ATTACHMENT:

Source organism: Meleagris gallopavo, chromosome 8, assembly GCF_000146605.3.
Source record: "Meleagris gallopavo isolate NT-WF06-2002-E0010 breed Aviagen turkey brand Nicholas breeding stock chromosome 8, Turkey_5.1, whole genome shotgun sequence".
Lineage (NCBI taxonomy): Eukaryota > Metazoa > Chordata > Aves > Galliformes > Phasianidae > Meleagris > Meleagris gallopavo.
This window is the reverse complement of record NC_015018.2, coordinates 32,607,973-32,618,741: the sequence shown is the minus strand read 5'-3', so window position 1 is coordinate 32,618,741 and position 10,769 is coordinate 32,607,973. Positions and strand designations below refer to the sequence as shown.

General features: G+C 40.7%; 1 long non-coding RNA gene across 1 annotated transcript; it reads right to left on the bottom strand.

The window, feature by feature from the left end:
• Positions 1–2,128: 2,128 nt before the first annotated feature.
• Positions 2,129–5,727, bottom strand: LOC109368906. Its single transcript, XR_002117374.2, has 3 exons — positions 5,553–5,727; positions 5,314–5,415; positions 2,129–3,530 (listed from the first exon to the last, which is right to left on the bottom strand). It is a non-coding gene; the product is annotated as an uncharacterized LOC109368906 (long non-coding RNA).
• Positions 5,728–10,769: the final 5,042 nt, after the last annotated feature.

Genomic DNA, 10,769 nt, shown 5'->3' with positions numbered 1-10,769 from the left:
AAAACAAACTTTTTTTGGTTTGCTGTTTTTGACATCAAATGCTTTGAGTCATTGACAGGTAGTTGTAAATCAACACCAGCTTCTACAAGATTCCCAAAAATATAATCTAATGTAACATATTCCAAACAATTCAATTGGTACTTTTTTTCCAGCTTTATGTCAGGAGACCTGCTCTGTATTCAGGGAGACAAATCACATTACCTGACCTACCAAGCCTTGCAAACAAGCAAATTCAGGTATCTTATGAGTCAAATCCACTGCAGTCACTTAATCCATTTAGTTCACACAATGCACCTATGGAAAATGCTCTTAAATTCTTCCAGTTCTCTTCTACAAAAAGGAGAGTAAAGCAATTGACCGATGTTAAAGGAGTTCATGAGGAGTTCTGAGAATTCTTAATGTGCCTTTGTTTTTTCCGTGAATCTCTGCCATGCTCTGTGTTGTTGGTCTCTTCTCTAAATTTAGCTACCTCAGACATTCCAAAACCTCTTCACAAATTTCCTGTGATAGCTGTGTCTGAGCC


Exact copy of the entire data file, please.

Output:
Source organism: Meleagris gallopavo, chromosome 8, assembly GCF_000146605.3.
Source record: "Meleagris gallopavo isolate NT-WF06-2002-E0010 breed Aviagen turkey brand Nicholas breeding stock chromosome 8, Turkey_5.1, whole genome shotgun sequence".
Lineage (NCBI taxonomy): Eukaryota > Metazoa > Chordata > Aves > Galliformes > Phasianidae > Meleagris > Meleagris gallopavo.
This window is the reverse complement of record NC_015018.2, coordinates 32,607,973-32,618,741: the sequence shown is the minus strand read 5'-3', so window position 1 is coordinate 32,618,741 and position 10,769 is coordinate 32,607,973. Positions and strand designations below refer to the sequence as shown.

General features: G+C 40.7%; 1 long non-coding RNA gene across 1 annotated transcript; it reads right to left on the bottom strand.

The window, feature by feature from the left end:
• Positions 1–2,128: 2,128 nt before the first annotated feature.
• Positions 2,129–5,727, bottom strand: LOC109368906. Its single transcript, XR_002117374.2, has 3 exons — positions 5,553–5,727; positions 5,314–5,415; positions 2,129–3,530 (listed from the first exon to the last, which is right to left on the bottom strand). It is a non-coding gene; the product is annotated as an uncharacterized LOC109368906 (long non-coding RNA).
• Positions 5,728–10,769: the final 5,042 nt, after the last annotated feature.

Genomic DNA, 10,769 nt, shown 5'->3' with positions numbered 1-10,769 from the left:
AAAACAAACTTTTTTTGGTTTGCTGTTTTTGACATCAAATGCTTTGAGTCATTGACAGGTAGTTGTAAATCAACACCAGCTTCTACAAGATTCCCAAAAATATAATCTAATGTAACATATTCCAAACAATTCAATTGGTACTTTTTTTCCAGCTTTATGTCAGGAGACCTGCTCTGTATTCAGGGAGACAAATCACATTACCTGACCTACCAAGCCTTGCAAACAAGCAAATTCAGGTATCTTATGAGTCAAATCCACTGCAGTCACTTAATCCATTTAGTTCACACAATGCACCTATGGAAAATGCTCTTAAATTCTTCCAGTTCTCTTCTACAAAAAGGAGAGTAAAGCAATTGACCGATGTTAAAGGAGTTCATGAGGAGTTCTGAGAATTCTTAATGTGCCTTTGTTTTTTCCGTGAATCTCTGCCATGCTCTGTGTTGTTGGTCTCTTCTCTAAATTTAGCTACCTCAGACATTCCAAAACCTCTTCACAAATTTCCTGTGATAGCTGTGTCTGAGCC